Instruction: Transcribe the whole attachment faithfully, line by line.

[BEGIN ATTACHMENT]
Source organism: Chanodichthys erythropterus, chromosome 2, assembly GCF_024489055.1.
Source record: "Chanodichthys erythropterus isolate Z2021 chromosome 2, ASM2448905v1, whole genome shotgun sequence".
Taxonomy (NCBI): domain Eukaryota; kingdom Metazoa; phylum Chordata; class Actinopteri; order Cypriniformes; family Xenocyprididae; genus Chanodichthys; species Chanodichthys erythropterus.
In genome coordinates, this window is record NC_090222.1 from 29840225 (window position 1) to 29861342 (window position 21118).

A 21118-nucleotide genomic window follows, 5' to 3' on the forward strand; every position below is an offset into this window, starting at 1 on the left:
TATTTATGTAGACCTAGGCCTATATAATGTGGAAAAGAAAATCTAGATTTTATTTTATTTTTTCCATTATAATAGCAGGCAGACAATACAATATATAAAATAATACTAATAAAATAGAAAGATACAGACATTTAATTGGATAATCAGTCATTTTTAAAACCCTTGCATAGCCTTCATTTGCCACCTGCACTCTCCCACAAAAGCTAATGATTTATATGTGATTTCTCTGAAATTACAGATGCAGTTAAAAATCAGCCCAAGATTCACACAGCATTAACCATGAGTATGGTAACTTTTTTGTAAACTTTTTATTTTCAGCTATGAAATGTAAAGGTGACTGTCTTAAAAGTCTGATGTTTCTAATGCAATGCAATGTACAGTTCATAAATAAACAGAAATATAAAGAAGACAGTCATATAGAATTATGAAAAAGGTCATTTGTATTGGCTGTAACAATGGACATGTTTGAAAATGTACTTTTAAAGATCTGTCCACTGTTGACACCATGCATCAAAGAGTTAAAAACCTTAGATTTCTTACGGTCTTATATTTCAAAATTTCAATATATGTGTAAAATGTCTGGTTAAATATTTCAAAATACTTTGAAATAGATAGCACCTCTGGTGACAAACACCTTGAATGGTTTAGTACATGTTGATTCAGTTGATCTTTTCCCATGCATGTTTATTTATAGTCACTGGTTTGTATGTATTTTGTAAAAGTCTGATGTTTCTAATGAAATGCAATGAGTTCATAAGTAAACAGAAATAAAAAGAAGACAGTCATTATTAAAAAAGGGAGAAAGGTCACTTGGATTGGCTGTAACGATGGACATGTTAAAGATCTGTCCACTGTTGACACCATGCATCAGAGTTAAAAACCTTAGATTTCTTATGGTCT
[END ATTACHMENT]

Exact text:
Source organism: Chanodichthys erythropterus, chromosome 2, assembly GCF_024489055.1.
Source record: "Chanodichthys erythropterus isolate Z2021 chromosome 2, ASM2448905v1, whole genome shotgun sequence".
Taxonomy (NCBI): domain Eukaryota; kingdom Metazoa; phylum Chordata; class Actinopteri; order Cypriniformes; family Xenocyprididae; genus Chanodichthys; species Chanodichthys erythropterus.
In genome coordinates, this window is record NC_090222.1 from 29840225 (window position 1) to 29861342 (window position 21118).

A 21118-nucleotide genomic window follows, 5' to 3' on the forward strand; every position below is an offset into this window, starting at 1 on the left:
TATTTATGTAGACCTAGGCCTATATAATGTGGAAAAGAAAATCTAGATTTTATTTTATTTTTTCCATTATAATAGCAGGCAGACAATACAATATATAAAATAATACTAATAAAATAGAAAGATACAGACATTTAATTGGATAATCAGTCATTTTTAAAACCCTTGCATAGCCTTCATTTGCCACCTGCACTCTCCCACAAAAGCTAATGATTTATATGTGATTTCTCTGAAATTACAGATGCAGTTAAAAATCAGCCCAAGATTCACACAGCATTAACCATGAGTATGGTAACTTTTTTGTAAACTTTTTATTTTCAGCTATGAAATGTAAAGGTGACTGTCTTAAAAGTCTGATGTTTCTAATGCAATGCAATGTACAGTTCATAAATAAACAGAAATATAAAGAAGACAGTCATATAGAATTATGAAAAAGGTCATTTGTATTGGCTGTAACAATGGACATGTTTGAAAATGTACTTTTAAAGATCTGTCCACTGTTGACACCATGCATCAAAGAGTTAAAAACCTTAGATTTCTTACGGTCTTATATTTCAAAATTTCAATATATGTGTAAAATGTCTGGTTAAATATTTCAAAATACTTTGAAATAGATAGCACCTCTGGTGACAAACACCTTGAATGGTTTAGTACATGTTGATTCAGTTGATCTTTTCCCATGCATGTTTATTTATAGTCACTGGTTTGTATGTATTTTGTAAAAGTCTGATGTTTCTAATGAAATGCAATGAGTTCATAAGTAAACAGAAATAAAAAGAAGACAGTCATTATTAAAAAAGGGAGAAAGGTCACTTGGATTGGCTGTAACGATGGACATGTTAAAGATCTGTCCACTGTTGACACCATGCATCAGAGTTAAAAACCTTAGATTTCTTATGGTCT